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Rachel Hardeman, director of the Center for Antiracism Research for Health Equity at the University of Minnesota, published her research into ‘birthing people’

A University of Minnesota scholar has raised eyebrows with her study into how policing affects ‘birthing people’ in different parts of Minneapolis.

Rachel Hardeman, director of the Center for Antiracism Research for Health Equity at the university, published her findings on December 8 in the medical journal JAMA.

Hardeman found that all mothers living in intensely-policed parts of Minneapolis were significantly more likely to give birth prematurely – defined as birth before 37 weeks of gestation.

She found, furthermore, that black American women were far more affected than black foreign-born women or white women. 

‘Racism is a fundamental cause of health inequity, which means we have to apply antiracism to institutions that affect the fundamentals of our lives and communities,’ said Hardeman. 

‘Our research focused on residents of Minneapolis and found that U.S.-born black birthing people and their babies were hit the hardest by over-policing, which is a form of structural racism.’ 

Hardeman’s study team examined medical record data of 745 white, 121 U.S.-born black, and 193 non–U.S.-born black Minneapolis residents who gave birth to single babies at a large health system in 2016, from between January 1 to December 31. 

White mothers living in ‘high police contact neighborhoods’ experienced a 90 per cent higher chance of preterm birth compared to residents in low-contact areas.

U.S.-born black mothers in the same areas experienced a 100 per cent higher chance of preterm birth, yet foreign-born black mothers showed only a 10 per cent higher chance for preterm birth. 

Hardeman concluded that this was due to the ‘immigrant paradox’ – a theory that black immigrants unused to structural racism have far better health outcomes than black individuals born and raised in America. 

Her findings were perhaps not surprising, but the use of the term ‘birthing people’ to describe mothers was likely to spark a strong reaction.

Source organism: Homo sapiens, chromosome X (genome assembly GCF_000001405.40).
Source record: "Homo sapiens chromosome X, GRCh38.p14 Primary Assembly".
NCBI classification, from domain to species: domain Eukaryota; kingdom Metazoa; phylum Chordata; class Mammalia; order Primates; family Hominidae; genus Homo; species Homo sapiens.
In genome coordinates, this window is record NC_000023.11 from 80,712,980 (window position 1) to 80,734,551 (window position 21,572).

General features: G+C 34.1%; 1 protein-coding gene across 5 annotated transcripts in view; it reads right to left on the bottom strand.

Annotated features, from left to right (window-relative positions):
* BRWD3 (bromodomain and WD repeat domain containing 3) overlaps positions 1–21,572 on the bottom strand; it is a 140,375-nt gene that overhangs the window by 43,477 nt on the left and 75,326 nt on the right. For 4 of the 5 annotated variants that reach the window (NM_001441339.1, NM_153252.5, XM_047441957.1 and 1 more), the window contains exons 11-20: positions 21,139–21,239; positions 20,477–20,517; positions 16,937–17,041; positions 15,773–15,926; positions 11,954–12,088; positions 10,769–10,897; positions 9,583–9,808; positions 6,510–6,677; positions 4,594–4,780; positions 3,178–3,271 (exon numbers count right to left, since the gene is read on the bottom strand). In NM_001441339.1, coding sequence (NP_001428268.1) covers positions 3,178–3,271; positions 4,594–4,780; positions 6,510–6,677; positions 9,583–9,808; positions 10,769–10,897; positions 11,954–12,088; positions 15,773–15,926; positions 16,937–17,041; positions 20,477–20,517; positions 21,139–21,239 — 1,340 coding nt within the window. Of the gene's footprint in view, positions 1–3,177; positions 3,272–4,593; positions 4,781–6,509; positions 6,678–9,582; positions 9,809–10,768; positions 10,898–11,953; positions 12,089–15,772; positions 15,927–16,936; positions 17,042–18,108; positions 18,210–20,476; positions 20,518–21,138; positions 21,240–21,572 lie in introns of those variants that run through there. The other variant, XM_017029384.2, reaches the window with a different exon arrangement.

Members of the Minnesota National Guard are seen patrolling the city’s Fifth Precinct. Hardeman found that expectant mothers living in heavily policed areas of Minneapolis were more likely to give birth prematurely

Protesters are seen in Brooklyn Center, Minnesota, on April 13

Clara Sharp, left, and Sonja Watley, right – both doulas and co-directors of the company Ahavah Birthworks – visit expectant mother Claire Littleton in north Minneapolis. Hardeman found that living in a highly-policed area significantly increased the chance of a preterm birth

The use of the term has been mocked by many, including President Joe Biden’s Republican opponents, and has ignited the debate about ‘woke culture’ taking equality too far.

Those who advocate the use of ‘birthing people’ say it is not just women who give birth, arguing that transmen, assigned the female gender at birth but who identifies as a man, also give birth.

In its 2022 fiscal year budget, published in May, the U.S. government has replaced the word ‘mothers’ with ‘birthing people’ in a section that deals with bringing down maternal mortality rates. 

‘The United States has the highest maternal mortality rate among developed nations, with an unacceptably high mortality rate for Black, American Indian/Alaska Native, and other women of color,’ the policy document says, and lists a range of measures to ‘help end this high rate of maternal mortality and race-based disparities in outcomes among birthing people’. 

In the same month, Congresswoman Cori Bush was mocked for referring to mothers as ‘birthing people’, in her speech before Congress.

She drew condemnation from many, including Fox News’ Tucker Carlson, who mocked her by saying ‘mother has been banned’ because the term is ‘too sexist’.